Testing our capacity to endure disaster
So often when disaster defies our ability to comprehend it — such as on 9/11 or now, after the shredding tempest of Hurricane Katrina — people ask where God was when the calamity struck. We seem to want not only a scapegoat to flog for all the loss and devastation, but a way to assign divine or human fault for events we do not understand.
Because Katrina was so thoroughly demolishing, there will be no shortage of blame hoisted onto God or, for that matter, onto anyone who might bear the least culpability for failing to anticipate or prepare for such a storm.
But God is not to blame for this tragedy. Instead, we should look for God and the example of Christ in the faces of those who are suffering now, and in the calls for help that will continue for many weeks to come.
Though God’s power was certainly evident in the ferocity of the storm that came ashore on Aug. 29, his love and concern are clearly visible in the countless acts of compassion and care that have followed ever since. Herein is found a most difficult test as well, for God is asking much of those who respond to those in need.
It has been encouraging to see how our Mennonite agencies and congregations have responded already.
Mennonite Disaster Service quickly began assessing the need for relief and reconstruction in the storm zone. Less than a week after Katrina hit, MDS had teams on the ground along the Gulf Coast, not only helping several congregations in the region assess their situations, but looking for ways to bring resources and assistance where they are needed most.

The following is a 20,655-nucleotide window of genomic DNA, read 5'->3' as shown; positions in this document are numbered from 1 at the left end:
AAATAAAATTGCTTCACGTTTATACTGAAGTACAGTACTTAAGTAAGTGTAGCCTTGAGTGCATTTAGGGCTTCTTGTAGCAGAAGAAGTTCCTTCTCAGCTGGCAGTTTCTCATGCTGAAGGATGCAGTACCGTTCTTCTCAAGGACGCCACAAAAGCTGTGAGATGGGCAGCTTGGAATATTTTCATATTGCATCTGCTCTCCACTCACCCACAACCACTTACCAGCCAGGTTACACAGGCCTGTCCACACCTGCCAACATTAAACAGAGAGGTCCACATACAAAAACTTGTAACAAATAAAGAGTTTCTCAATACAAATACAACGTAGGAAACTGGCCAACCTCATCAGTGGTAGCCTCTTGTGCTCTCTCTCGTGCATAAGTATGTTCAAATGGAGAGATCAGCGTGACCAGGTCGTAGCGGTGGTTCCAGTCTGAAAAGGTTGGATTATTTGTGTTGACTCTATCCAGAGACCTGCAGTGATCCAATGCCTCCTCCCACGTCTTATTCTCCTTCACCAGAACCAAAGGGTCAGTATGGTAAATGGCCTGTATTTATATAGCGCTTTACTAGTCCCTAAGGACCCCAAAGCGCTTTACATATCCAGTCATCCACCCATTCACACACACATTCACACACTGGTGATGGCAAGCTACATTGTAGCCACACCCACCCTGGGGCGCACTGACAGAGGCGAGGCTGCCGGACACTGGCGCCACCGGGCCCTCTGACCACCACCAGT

Meanwhile, in Atmore, Ala., where hurricanes last summer left their mark, Pastor Steve Cheramie Risingsun opened the home of Poarch Community Church to about 50 people who had fled the storm in nearby Louisiana. Risingsun, who also pastors another Native American congregation in Grand Isle, La., welcomed these strangers with no questions asked and quickly saw how deeply in need they really were.
Because their burdens were many — including those of at least one elderly man with Alzheimer’s disease — the congregation provided food and hospitality and helped accommodate these unanticipated guests for what would be much more than a short visit. Risingsun said the Poarch congregation will not abandon these orphans of Katrina.
“We’re trying to help them get situated,” he told Disaster News Network. “We’re going to help them get settled here the next couple months. We might help them find some work here. We might try to help pay the first month’s rent for them. They have to decide whether they want to stay or go. They may have some friends, I don’t know.”
As Katrina’s impact is gradually revealed in the days to come, millions of people will make that same uncertain statement — “I don’t know” — especially when it comes to what they will do next, or how they will put their lives back together, some without friends or loved ones who perished in the storm.
But we can know this: God is with all of those who are in such dire need, just as he was with those who endured Katrina’s violence and with those who died in fear and struggle as the storm’s waters rose.
He will remain with those who survive now, and he is calling those who have much, or even just a little, to offer what they can to help them.
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